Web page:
While it may be premature to say that the Harvard baseball team’s season-long skid is finally coming to an end, signs of consistency from the Crimson’s pitching and defense are inspiring enough confidence in the team that, if Harvard can bring its hitting woes to an end, it can once again be competitive in the Ivy League.
“Right now we’re thinking we have two of the three things to win a baseball game,” senior pitcher Sean Haviland said. “We have some good hitters and they’re going to start hitting.”
If the Crimson (2-23, 1-7 Ivy) hopes to be successful in its four-game series in New Haven against Yale (13-16, 5-2-1 Ivy) this weekend, the Harvard lineup will have to break out of its collective slump, and quickly. Through April 6, the Crimson had scored a nation-worst 2.6 runs per game, with several of its top hitters struggling mightily at the plate, including captain Matt Vance, who, since his two-homer outing last Wednesday against Holy Cross, is 2-for-24 with 10 strikeouts. According to Harvard coach Joe Walsh, Vance has taken the burden of awakening the Crimson’s struggling lineup on as a personal challenge, to the detriment of his own performance.
“[Vance is] trying to do it all, trying to carry the team,” Walsh said. “I’m just hoping he can relax a little bit.”
This weekend, Walsh plans to take Vance out of the middle of the lineup and place him back in the leadoff spot, where the speedy senior thrived in his first three years at Harvard. The Crimson skipper is confident that a change of scenery will get Vance back on the right track.
“He’s hit for three years and I think when it’s all over you’re going to look back and say, ‘Boy he’s had a good season,’” Walsh said.
Harvard’s other major power source, senior Tom Stack-Babich, is injured and unable to hit, but the right fielder may still be able to put his powerful arm to use as Walsh plans to keep Stack-Babich on call in the bullpen, where he may be able to supplement a depleted Crimson relief corps. However, Walsh still hopes he won’t have to tap into the pen often this weekend, with Harvard fresh off of a four-day, seven-game stretch in which the team reached deep into its crop of pitchers, veteran and rookie alike, to make it through a gauntlet-like portion of the schedule.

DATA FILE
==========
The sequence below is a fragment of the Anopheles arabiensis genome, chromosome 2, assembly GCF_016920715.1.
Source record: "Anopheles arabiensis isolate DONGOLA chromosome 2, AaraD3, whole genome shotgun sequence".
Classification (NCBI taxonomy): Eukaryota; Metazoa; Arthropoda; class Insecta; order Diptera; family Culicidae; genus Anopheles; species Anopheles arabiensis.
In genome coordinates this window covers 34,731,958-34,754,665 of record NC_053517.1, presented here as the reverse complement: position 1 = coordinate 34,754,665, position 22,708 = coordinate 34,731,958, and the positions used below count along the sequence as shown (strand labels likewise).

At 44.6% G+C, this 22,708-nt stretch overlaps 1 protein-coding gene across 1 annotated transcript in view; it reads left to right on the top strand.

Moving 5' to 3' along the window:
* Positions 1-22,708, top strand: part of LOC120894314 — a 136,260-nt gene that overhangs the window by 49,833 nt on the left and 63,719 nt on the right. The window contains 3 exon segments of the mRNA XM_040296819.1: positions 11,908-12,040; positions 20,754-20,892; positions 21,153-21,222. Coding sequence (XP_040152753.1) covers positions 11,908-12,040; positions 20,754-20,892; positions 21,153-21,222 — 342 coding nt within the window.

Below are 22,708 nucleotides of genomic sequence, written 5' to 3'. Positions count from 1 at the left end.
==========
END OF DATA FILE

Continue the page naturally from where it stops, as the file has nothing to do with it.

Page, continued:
“I’m worried about the back end of our bullpen,” Walsh said. “Our starters are going to have to give us some big games.”
Harvard will be looking for strong outings from Haviland and fellow senior starter Brad Unger, as well as junior Max Warren and sophomore Dan Zailskas, who will make up the weekend rotation on the mound against the Bulldogs. Warren in particular has been impressive, leading the Crimson with a 3.71 ERA and notching the team’s only save of the season.
“Max Warren has stepped up for us big time,” Haviland said. “He’s been, in his past 20 innings or so, pretty unhittable.”
Harvard’s hurlers will face a formidable challenge against a hard-hitting Yale lineup, led by the power and speed combination of catcher Ryan Lavarnaway and outfielder Josh Cox. Lavarnaway, a feared slugger since he first stepped up to the plate in the Ivy League, is having a monster season for the Bulldogs, having crushed 13 long balls and driven in 38 runs, totals which easily pace the Ancient Eight.
“We’d like to not let him beat us,” Walsh said. “He’s the most dangerous hitter in the league. We’re just going to try to keep the guys off base in front of him and keep the ball down low.”
As a compliment to Lavarnaway’s impressive power, Cox is a table-setter with speed, boasting a .374 batting average and 12 steals on the season.
“[Cox] gets on base and distracts the pitchers,” Walsh said. “He’s a real key to their lineup. If we can keep him off base and go after Lavarnaway that’s going to be a little easier.”
But even if the Crimson pitching staff can contain Yale’s most dangerous weapons, the Harvard bats will have to do their part too, which has not often been the case in this trying season. With the squad six games behind first place Dartmouth in the Rolfe Division and only twelve games left in the Ivy season, there is not much time for the Crimson lineup to come around, and the cliché “one game at a time” approach may not bring Harvard its desired results.
“Winning one game doesn’t get you  wins,” Haviland said. “But if we win Game One at Yale maybe we can build some momentum and go on a run. Things haven’t been going great for us, so we have to start making our own luck.”
—Staff writer Loren Amor can be reached at email@example.com.